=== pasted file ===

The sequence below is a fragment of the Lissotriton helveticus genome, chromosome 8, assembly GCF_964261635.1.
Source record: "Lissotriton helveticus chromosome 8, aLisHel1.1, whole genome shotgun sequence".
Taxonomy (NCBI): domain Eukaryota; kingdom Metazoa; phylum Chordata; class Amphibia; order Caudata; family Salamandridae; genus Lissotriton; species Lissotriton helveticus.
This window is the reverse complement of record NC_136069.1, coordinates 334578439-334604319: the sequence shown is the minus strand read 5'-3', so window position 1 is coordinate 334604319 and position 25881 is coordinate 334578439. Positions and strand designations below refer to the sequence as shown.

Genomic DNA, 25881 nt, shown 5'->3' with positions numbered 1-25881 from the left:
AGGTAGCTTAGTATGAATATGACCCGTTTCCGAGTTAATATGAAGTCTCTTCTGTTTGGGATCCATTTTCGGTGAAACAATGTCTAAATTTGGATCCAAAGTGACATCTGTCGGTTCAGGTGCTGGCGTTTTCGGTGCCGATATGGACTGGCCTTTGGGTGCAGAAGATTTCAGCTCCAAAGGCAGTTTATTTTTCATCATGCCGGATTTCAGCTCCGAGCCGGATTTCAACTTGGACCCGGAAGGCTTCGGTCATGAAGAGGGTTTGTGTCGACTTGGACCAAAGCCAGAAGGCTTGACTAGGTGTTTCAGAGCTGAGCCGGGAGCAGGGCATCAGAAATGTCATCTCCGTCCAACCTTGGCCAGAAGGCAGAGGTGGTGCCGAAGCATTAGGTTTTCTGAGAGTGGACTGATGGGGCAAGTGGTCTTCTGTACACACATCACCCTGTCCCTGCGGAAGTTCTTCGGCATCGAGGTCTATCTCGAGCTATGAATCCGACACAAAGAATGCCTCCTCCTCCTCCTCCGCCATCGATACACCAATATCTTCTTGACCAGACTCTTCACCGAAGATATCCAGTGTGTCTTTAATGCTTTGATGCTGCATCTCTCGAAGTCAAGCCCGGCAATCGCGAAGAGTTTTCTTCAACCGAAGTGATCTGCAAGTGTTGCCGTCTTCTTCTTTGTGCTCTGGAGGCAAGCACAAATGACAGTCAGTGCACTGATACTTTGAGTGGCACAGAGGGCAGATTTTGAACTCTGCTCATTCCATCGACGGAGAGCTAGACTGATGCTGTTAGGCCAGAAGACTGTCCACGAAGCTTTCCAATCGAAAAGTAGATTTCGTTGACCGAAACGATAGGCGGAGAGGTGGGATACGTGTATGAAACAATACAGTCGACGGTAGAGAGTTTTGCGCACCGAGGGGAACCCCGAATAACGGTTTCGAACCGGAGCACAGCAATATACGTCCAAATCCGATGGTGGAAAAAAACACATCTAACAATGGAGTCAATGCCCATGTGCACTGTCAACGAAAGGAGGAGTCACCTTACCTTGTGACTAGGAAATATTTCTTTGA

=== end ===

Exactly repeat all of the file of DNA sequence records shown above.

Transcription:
The sequence below is a fragment of the Lissotriton helveticus genome, chromosome 8, assembly GCF_964261635.1.
Source record: "Lissotriton helveticus chromosome 8, aLisHel1.1, whole genome shotgun sequence".
Taxonomy (NCBI): domain Eukaryota; kingdom Metazoa; phylum Chordata; class Amphibia; order Caudata; family Salamandridae; genus Lissotriton; species Lissotriton helveticus.
This window is the reverse complement of record NC_136069.1, coordinates 334578439-334604319: the sequence shown is the minus strand read 5'-3', so window position 1 is coordinate 334604319 and position 25881 is coordinate 334578439. Positions and strand designations below refer to the sequence as shown.

Genomic DNA, 25881 nt, shown 5'->3' with positions numbered 1-25881 from the left:
AGGTAGCTTAGTATGAATATGACCCGTTTCCGAGTTAATATGAAGTCTCTTCTGTTTGGGATCCATTTTCGGTGAAACAATGTCTAAATTTGGATCCAAAGTGACATCTGTCGGTTCAGGTGCTGGCGTTTTCGGTGCCGATATGGACTGGCCTTTGGGTGCAGAAGATTTCAGCTCCAAAGGCAGTTTATTTTTCATCATGCCGGATTTCAGCTCCGAGCCGGATTTCAACTTGGACCCGGAAGGCTTCGGTCATGAAGAGGGTTTGTGTCGACTTGGACCAAAGCCAGAAGGCTTGACTAGGTGTTTCAGAGCTGAGCCGGGAGCAGGGCATCAGAAATGTCATCTCCGTCCAACCTTGGCCAGAAGGCAGAGGTGGTGCCGAAGCATTAGGTTTTCTGAGAGTGGACTGATGGGGCAAGTGGTCTTCTGTACACACATCACCCTGTCCCTGCGGAAGTTCTTCGGCATCGAGGTCTATCTCGAGCTATGAATCCGACACAAAGAATGCCTCCTCCTCCTCCTCCGCCATCGATACACCAATATCTTCTTGACCAGACTCTTCACCGAAGATATCCAGTGTGTCTTTAATGCTTTGATGCTGCATCTCTCGAAGTCAAGCCCGGCAATCGCGAAGAGTTTTCTTCAACCGAAGTGATCTGCAAGTGTTGCCGTCTTCTTCTTTGTGCTCTGGAGGCAAGCACAAATGACAGTCAGTGCACTGATACTTTGAGTGGCACAGAGGGCAGATTTTGAACTCTGCTCATTCCATCGACGGAGAGCTAGACTGATGCTGTTAGGCCAGAAGACTGTCCACGAAGCTTTCCAATCGAAAAGTAGATTTCGTTGACCGAAACGATAGGCGGAGAGGTGGGATACGTGTATGAAACAATACAGTCGACGGTAGAGAGTTTTGCGCACCGAGGGGAACCCCGAATAACGGTTTCGAACCGGAGCACAGCAATATACGTCCAAATCCGATGGTGGAAAAAAACACATCTAACAATGGAGTCAATGCCCATGTGCACTGTCAACGAAAGGAGGAGTCACCTTACCTTGTGACTAGGAAATATTTCTTTGA